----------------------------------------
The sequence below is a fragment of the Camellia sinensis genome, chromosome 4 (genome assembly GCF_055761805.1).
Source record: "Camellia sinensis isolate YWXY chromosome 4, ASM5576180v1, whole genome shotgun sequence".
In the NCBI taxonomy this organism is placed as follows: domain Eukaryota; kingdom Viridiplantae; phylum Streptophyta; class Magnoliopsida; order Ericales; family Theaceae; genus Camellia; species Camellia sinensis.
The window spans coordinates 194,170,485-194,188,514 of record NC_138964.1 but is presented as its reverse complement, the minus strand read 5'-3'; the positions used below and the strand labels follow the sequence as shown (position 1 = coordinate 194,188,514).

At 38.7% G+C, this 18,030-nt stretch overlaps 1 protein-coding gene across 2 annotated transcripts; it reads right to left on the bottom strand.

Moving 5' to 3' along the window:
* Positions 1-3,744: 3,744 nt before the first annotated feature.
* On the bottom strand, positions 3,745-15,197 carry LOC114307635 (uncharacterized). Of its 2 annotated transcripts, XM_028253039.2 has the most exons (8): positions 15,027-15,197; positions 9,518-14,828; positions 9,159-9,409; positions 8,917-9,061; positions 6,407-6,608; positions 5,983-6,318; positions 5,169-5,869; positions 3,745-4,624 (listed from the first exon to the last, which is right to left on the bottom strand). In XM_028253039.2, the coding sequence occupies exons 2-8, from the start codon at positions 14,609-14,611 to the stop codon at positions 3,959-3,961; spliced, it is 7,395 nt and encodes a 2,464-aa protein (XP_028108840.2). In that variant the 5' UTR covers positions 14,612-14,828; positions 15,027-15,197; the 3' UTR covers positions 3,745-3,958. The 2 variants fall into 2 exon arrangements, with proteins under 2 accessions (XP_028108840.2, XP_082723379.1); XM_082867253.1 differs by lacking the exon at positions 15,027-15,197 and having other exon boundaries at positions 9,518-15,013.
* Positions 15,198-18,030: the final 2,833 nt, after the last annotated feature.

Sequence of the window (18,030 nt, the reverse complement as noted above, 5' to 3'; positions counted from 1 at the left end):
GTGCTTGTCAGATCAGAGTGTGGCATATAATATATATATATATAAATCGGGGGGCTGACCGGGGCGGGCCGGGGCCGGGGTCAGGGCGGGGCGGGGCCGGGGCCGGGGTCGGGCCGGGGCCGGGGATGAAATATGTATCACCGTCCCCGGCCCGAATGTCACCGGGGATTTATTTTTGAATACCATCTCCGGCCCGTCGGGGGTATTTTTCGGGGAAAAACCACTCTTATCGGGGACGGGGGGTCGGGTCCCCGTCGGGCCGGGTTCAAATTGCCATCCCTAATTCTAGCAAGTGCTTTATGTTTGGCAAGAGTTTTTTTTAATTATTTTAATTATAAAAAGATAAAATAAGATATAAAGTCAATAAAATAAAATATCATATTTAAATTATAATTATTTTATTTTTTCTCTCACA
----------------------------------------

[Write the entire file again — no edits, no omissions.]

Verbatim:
The sequence below is a fragment of the Camellia sinensis genome, chromosome 4 (genome assembly GCF_055761805.1).
Source record: "Camellia sinensis isolate YWXY chromosome 4, ASM5576180v1, whole genome shotgun sequence".
In the NCBI taxonomy this organism is placed as follows: domain Eukaryota; kingdom Viridiplantae; phylum Streptophyta; class Magnoliopsida; order Ericales; family Theaceae; genus Camellia; species Camellia sinensis.
The window spans coordinates 194,170,485-194,188,514 of record NC_138964.1 but is presented as its reverse complement, the minus strand read 5'-3'; the positions used below and the strand labels follow the sequence as shown (position 1 = coordinate 194,188,514).

At 38.7% G+C, this 18,030-nt stretch overlaps 1 protein-coding gene across 2 annotated transcripts; it reads right to left on the bottom strand.

Moving 5' to 3' along the window:
* Positions 1-3,744: 3,744 nt before the first annotated feature.
* On the bottom strand, positions 3,745-15,197 carry LOC114307635 (uncharacterized). Of its 2 annotated transcripts, XM_028253039.2 has the most exons (8): positions 15,027-15,197; positions 9,518-14,828; positions 9,159-9,409; positions 8,917-9,061; positions 6,407-6,608; positions 5,983-6,318; positions 5,169-5,869; positions 3,745-4,624 (listed from the first exon to the last, which is right to left on the bottom strand). In XM_028253039.2, the coding sequence occupies exons 2-8, from the start codon at positions 14,609-14,611 to the stop codon at positions 3,959-3,961; spliced, it is 7,395 nt and encodes a 2,464-aa protein (XP_028108840.2). In that variant the 5' UTR covers positions 14,612-14,828; positions 15,027-15,197; the 3' UTR covers positions 3,745-3,958. The 2 variants fall into 2 exon arrangements, with proteins under 2 accessions (XP_028108840.2, XP_082723379.1); XM_082867253.1 differs by lacking the exon at positions 15,027-15,197 and having other exon boundaries at positions 9,518-15,013.
* Positions 15,198-18,030: the final 2,833 nt, after the last annotated feature.

Sequence of the window (18,030 nt, the reverse complement as noted above, 5' to 3'; positions counted from 1 at the left end):
GTGCTTGTCAGATCAGAGTGTGGCATATAATATATATATATATAAATCGGGGGGCTGACCGGGGCGGGCCGGGGCCGGGGTCAGGGCGGGGCGGGGCCGGGGCCGGGGTCGGGCCGGGGCCGGGGATGAAATATGTATCACCGTCCCCGGCCCGAATGTCACCGGGGATTTATTTTTGAATACCATCTCCGGCCCGTCGGGGGTATTTTTCGGGGAAAAACCACTCTTATCGGGGACGGGGGGTCGGGTCCCCGTCGGGCCGGGTTCAAATTGCCATCCCTAATTCTAGCAAGTGCTTTATGTTTGGCAAGAGTTTTTTTTAATTATTTTAATTATAAAAAGATAAAATAAGATATAAAGTCAATAAAATAAAATATCATATTTAAATTATAATTATTTTATTTTTTCTCTCACA